Revisiting France's Strange Defeat

France today is a middle-sized power, resigned, perhaps too resigned, to play a diminished role in global, and even European, affairs. If the new Europe has a secret ruler it is undoubtedly Germany, a nation and political community that combines undoubted self-confidence with the trauma and guilt induced by the memory of the demonic crimes of the Third Reich. France, too, is riven by conflicting memories: She is at once the “eldest daughter of the Church;” the home of the “forty kings who made France;” a great modern nation inspired, energized, and repulsed by the glory and crimes of the French Revolution; and a people torn apart for the two centuries after 1789 by contentious divisions between believers and unbelievers, Left and Right, the party of Revolution and those committed to the search for ordered liberty and civic reconciliation. Today, the dominant ethos of its governing class, like the European political class as a whole, is committed to leaving behind the legacy of the old nation and the old religion, too, even if the present resident of the Elysée Palace puts on Gaullist airs at the service of something that falls dramatically short of an intransigent Gaullist defense of the liberty and independence of France. 

Two dates stand out in the history of contemporary France, 1940 and 1968. I have previously written for Law & Liberty about the “May events” of 1968 that combined a “revolutionary psychodrama,” in the fitting words of Raymond Aron, of middle-class students posturing at militant revolution, committed to a broadly “subversive” cultural project to emancipate the individual from bourgeois decorum, traditional moral constraints, respect for authoritative institutions from the army to the university, and a decent respect for the achievements of French and European civilization. That legacy has largely been institutionalized, and is inseparable from the “culture of repudiation,” the debilitating Western self-hatred of which the late Roger Scruton has so forcefully spoken. The late Michel Foucault, an ubiquitous presence in all our humanities departments, perfectly embodied the spirit of 1968 in his willful refusal to acknowledge the all-important distinction between authority and “domination,” and in his deeply perverse identification of freedom with contempt for law and self-restraint. 

Let us return to 1940, a date that represents both national humiliation at the hands of the Nazi invader, and the liberating act of General Charles de Gaulle in refusing to accept that France’s defeat in the Battle of France entailed a final and definitive victory for a Nazi imperium. In the spring of 1940, France had the largest army in the world and was the bedrock of Western self-defense. Germany’s crushing defeat and conquest of France was thus a shock to everyone involved. That France capitulated to Hitler’s regime in just six weeks after the beginning of armed conflict on May 10, 1940, was nothing less than a traumatizing event for the French people, for its governing elites, and for how the world would henceforth judge the spirit and capacities of the French nation. President Franklin Delano Roosevelt, for example, wrote off France after its rapid defeat and its surrender to the German invader. For him, France was finished, and irrevocably so. The American president showed far more sympathy and forbearance for the increasingly collaborationist regime at Vichy (headed by Maréchal Pétain), than he did for the noble and honorable efforts of de Gaulle and his “Free French” movement. Roosevelt could see in de Gaulle only an aspiring despot. He was equally blind to the fact that a French resistance headed by de Gaulle was infinitely preferable to one spearheaded by the French Communist party. Roosevelt preferred a liberated North Africa in the hands of the Vichyite Admiral François Darlan, and later supported the weak and visionless General Henri Giraud against de Gaulle, even though de Gaulle clearly commanded the support of the full range of the French Resistance. Such blindness on Roosevelt’s part is unthinkable without the trauma occasioned by the precipitous collapse of the French army, and French democracy, in May-June 1940. But nothing excuses the American president’s increasingly willful refusal to see things as they were, a refusal that deeply harmed Franco-American relations for two generations or more.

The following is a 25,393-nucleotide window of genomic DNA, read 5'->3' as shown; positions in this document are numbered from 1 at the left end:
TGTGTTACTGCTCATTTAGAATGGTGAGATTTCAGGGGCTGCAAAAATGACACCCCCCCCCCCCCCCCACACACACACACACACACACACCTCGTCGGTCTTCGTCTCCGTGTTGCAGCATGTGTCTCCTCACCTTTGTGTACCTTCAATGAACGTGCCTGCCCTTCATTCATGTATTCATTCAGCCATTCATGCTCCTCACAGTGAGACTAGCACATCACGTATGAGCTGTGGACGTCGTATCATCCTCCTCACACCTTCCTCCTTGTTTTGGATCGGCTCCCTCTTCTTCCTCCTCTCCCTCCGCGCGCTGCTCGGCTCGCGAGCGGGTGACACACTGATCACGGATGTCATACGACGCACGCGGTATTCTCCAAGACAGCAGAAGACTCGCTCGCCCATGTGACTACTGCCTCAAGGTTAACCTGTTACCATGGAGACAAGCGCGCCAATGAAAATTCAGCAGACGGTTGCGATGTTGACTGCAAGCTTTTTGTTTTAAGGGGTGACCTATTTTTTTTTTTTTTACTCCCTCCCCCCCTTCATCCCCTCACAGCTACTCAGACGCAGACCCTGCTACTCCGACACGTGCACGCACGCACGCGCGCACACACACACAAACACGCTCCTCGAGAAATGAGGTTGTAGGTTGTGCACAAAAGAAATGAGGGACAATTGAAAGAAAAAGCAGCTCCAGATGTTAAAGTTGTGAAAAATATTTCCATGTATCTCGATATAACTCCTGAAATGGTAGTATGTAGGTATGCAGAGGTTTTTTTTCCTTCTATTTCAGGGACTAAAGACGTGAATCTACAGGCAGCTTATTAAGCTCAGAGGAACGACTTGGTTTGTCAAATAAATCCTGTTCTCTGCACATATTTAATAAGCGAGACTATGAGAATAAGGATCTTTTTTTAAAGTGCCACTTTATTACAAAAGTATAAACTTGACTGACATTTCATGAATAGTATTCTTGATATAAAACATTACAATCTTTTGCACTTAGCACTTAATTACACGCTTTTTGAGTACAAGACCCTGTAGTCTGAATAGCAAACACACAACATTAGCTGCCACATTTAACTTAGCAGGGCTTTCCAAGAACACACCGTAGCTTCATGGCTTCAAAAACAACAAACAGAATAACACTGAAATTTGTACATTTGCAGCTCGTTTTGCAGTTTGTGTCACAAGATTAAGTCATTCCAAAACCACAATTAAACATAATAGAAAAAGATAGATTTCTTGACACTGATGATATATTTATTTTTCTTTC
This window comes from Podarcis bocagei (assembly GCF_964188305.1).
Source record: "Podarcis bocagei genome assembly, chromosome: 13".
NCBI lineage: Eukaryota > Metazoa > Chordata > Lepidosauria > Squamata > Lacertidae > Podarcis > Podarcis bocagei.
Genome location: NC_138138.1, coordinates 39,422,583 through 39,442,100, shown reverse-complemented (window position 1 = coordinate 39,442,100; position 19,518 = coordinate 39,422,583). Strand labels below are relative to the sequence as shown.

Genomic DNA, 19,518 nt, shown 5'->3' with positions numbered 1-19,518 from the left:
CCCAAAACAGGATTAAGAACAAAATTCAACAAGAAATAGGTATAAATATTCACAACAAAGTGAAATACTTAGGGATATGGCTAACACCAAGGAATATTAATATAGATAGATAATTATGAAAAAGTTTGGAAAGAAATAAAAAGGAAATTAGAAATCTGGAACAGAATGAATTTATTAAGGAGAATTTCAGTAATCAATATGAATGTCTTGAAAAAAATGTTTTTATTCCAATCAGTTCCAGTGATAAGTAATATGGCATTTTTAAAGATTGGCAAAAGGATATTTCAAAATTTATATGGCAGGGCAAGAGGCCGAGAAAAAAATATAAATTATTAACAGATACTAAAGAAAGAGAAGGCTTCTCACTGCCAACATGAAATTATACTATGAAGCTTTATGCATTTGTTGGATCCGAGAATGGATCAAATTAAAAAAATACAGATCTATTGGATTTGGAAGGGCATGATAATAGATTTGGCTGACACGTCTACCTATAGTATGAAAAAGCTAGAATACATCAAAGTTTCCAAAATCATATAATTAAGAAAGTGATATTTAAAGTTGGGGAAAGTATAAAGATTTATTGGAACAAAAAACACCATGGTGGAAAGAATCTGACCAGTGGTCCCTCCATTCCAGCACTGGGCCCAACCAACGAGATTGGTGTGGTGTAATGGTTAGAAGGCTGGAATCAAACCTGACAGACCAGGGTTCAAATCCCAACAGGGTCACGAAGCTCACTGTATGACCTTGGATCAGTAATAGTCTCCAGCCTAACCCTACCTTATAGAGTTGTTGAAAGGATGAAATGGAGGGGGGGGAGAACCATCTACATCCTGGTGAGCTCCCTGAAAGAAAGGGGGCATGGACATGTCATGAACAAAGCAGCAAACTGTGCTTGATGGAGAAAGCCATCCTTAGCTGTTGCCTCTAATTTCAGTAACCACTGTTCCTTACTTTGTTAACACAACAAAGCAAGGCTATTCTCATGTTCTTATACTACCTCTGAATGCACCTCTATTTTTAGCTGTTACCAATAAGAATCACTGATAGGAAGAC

Men Matter More than Technology

What were the principal sources, or causes, of the French calamity? In the English historian Julian Jackson’s thoughtful, informative, and competent account in The Fall of France: The Nazi Invasion of 1940, a serious effort is made to put the death throes of the French Third Republic in some perspective. Jackson argues, for example, that the English political elite was deeply corrupt in its own ways, and had supported appeasement of the Nazi regime, partly out of cowardice, and partly because the appeasers preferred to deal with an anti-Bolshevik Nazi Germany rather than attempt a defensive alliance with a Soviet Union they (rightly) abhorred. Because of this, the majority in Churchill’s own party still distrusted him for months after he became Prime Minister of Great Britain on May 10, 1940.